The author of this blog is finishing up his Ph.D. in Applied Mathematics from the University of Arizona.  His interdisciplinary research is in the intersection of fields such as Genetics, Anthropology, Computer Science, and Mathematics (Probability).  His dissertation seeks to elucidate the history of human demography using modern DNA sequences.

Or put simply, “How did humans get here?”

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12 Comments Add your own

  • 1. knowledgetoday  |  March 29, 2009 at 11:47 pm

    I love your site. Keep it up !

  • 2. David  |  May 1, 2009 at 4:27 pm

    I can answer your question without ever opening a book. It’s the same answer that was given to Hillary Clinton in Mexico when she visited the shrine to Our Lady of Guadalupe. She asked the priest “Who painted that?” The priest answered her, “God.” How did humans get here? Same answer. “God”. And nothing you can research will ever produce a better answer than that.

    • 3. mathgeneration  |  May 2, 2009 at 12:57 pm

      First of all, if you look at the footage of Clinton’s trip to Mexico you will notice that they are standing in front of a replica of the image and not the original one. The priest, or monsignor rather, is pointing to a man-made duplicate of the original. So technically God did not draw the one Clinton was asking about… but I get your point.

      Whether or not God made the universe is not my area of research. What am I interested in is how it all works. Evolution is a fact, period. I have no problem accepting that God made the universe and God made the process of evolution. That’s not the point. The point is how does it all work. The bible itself is a history book of human migrations, and tries to answer where we come from. The bible is not a one-word book that just says “God.” The bible itself does not follow your own advise, which is simply “God.”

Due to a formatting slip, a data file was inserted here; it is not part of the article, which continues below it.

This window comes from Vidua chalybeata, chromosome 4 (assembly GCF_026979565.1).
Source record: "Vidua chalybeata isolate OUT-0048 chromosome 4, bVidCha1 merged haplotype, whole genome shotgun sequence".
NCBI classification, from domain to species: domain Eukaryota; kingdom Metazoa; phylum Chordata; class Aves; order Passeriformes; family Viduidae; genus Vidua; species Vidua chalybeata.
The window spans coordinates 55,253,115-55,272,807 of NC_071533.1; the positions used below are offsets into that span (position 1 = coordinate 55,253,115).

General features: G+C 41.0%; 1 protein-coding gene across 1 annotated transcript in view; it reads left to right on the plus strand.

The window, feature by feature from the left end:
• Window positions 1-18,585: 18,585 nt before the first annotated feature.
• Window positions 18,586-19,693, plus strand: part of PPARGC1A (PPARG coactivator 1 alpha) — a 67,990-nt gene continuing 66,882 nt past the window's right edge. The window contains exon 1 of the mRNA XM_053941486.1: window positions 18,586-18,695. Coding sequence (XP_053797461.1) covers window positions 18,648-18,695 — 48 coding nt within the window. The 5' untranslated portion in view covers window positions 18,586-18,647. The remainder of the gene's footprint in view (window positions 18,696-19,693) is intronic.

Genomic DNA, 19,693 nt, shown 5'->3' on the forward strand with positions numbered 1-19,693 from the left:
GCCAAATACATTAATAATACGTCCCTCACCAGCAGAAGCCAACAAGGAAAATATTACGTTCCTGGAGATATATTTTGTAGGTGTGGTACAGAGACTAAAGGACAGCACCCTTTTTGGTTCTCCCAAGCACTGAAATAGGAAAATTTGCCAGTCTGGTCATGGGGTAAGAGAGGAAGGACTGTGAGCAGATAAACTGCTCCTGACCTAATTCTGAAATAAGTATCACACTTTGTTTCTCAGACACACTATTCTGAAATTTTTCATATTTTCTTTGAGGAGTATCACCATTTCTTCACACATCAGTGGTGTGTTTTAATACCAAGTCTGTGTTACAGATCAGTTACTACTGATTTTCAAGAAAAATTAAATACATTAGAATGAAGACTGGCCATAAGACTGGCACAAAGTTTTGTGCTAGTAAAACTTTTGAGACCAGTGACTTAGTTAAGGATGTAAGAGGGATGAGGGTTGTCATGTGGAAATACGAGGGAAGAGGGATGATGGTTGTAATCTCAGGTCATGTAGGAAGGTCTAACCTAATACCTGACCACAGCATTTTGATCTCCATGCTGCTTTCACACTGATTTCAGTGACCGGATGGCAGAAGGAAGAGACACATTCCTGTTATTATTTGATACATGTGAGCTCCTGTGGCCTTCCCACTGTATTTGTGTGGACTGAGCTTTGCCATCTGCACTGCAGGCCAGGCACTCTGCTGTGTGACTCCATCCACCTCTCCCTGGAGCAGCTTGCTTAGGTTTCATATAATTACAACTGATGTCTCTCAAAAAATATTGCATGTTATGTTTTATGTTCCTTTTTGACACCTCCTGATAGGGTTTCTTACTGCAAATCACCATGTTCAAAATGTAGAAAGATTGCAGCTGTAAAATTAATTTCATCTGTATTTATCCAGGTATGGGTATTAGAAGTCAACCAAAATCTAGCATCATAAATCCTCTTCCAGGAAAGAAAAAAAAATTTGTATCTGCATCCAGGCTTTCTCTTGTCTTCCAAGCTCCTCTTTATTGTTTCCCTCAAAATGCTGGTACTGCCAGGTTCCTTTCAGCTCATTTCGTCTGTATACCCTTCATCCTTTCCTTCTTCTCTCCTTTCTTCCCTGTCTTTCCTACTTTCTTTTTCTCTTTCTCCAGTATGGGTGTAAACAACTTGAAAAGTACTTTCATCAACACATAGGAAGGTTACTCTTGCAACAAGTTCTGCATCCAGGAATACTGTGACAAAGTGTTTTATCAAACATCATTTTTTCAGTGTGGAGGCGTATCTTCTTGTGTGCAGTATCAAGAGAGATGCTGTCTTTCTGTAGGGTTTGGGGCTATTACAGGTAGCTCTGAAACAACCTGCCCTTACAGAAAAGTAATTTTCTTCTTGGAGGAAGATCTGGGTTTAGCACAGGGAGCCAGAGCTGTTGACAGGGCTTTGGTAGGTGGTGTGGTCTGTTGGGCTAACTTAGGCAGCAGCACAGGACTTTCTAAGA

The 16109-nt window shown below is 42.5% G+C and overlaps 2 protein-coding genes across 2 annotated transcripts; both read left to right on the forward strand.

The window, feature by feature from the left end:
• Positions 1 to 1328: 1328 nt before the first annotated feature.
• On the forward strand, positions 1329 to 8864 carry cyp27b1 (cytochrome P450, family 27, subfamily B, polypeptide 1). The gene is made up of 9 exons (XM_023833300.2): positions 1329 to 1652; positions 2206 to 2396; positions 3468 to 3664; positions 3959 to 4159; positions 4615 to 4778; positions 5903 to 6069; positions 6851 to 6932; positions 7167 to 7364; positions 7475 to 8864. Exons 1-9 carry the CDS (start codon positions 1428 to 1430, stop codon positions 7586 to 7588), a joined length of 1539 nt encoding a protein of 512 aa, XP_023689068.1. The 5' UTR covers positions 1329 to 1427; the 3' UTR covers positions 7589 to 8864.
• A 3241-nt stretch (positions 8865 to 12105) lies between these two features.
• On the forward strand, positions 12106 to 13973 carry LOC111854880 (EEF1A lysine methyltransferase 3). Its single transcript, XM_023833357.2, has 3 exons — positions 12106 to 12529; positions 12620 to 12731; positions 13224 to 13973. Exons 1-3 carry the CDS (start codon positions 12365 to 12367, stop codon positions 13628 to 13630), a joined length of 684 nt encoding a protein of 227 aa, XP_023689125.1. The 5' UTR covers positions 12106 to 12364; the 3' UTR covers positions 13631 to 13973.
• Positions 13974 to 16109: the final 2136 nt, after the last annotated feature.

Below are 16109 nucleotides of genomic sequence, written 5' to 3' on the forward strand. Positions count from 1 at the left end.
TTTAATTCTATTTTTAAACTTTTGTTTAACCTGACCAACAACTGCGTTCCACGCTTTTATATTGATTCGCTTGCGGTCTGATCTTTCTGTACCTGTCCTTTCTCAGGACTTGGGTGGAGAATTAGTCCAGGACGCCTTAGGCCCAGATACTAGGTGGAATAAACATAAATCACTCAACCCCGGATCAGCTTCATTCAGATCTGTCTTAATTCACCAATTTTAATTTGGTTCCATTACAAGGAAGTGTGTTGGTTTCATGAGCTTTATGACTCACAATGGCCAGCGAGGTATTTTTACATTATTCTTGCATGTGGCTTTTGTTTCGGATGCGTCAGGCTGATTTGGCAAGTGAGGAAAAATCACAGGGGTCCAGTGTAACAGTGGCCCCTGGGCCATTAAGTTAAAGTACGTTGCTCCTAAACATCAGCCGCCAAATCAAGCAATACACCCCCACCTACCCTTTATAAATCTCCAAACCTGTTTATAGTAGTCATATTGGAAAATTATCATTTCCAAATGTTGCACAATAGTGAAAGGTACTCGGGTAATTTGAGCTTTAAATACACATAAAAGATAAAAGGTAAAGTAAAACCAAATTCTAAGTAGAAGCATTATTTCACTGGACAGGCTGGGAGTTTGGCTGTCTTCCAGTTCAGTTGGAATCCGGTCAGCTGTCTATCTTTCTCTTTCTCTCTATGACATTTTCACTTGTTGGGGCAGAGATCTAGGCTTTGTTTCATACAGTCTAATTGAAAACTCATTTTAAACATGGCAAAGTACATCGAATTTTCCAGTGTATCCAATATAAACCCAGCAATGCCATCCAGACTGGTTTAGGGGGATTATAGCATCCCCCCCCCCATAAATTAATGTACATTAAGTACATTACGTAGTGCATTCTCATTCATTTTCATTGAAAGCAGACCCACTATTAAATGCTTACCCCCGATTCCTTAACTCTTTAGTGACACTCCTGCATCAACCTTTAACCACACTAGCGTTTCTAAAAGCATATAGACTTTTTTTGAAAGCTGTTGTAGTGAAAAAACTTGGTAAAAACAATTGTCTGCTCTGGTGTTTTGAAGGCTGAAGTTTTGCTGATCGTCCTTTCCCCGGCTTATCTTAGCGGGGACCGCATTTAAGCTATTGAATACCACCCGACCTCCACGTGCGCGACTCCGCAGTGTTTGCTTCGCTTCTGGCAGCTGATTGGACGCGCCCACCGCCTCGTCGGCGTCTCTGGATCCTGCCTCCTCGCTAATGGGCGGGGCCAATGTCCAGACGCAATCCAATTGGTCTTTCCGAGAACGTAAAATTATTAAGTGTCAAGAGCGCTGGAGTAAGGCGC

The world is a beautiful place. Christians owe it to God to find out how beautiful the science that God created works.

      • 4. David  |  May 4, 2009 at 9:51 am

        I don’t hold it against Hillary too much, because she’s not Catholic as far as I’m aware. Actually, it’s just an excuse for people to point a finger at her and laugh. Not very Christian!

        Regarding evolution, it’s not a fact, it’s still a theory. The theory of evolution. One that I hold high regard for. The moment of human creation came when God breathed a soul into the first ‘humans’. There’s no conflict, according to the Church, between Genesis and evolution. My biggest point is that, when we take God out of any equation, we usually get it wrong. I think you need to study up a bit and see that it was the Catholic Church that fostered scientific understanding for 2000 years. Regarding “The bible itself does not follow your own advise” It does…it’s all summed up in 4 words at the beginning of Genesis, and a few more at the beginning of the Gospel of John…Genesis “In the beginning, God…” and John “In the beginning was the Word”.

        I agree, the world is a beautiful place-everywhere I look I see God’s glory. I watch series like “Planet Earth”, and come away knowing what an awesome God did all this!

    • 5. cancerwarrior  |  May 3, 2009 at 4:17 pm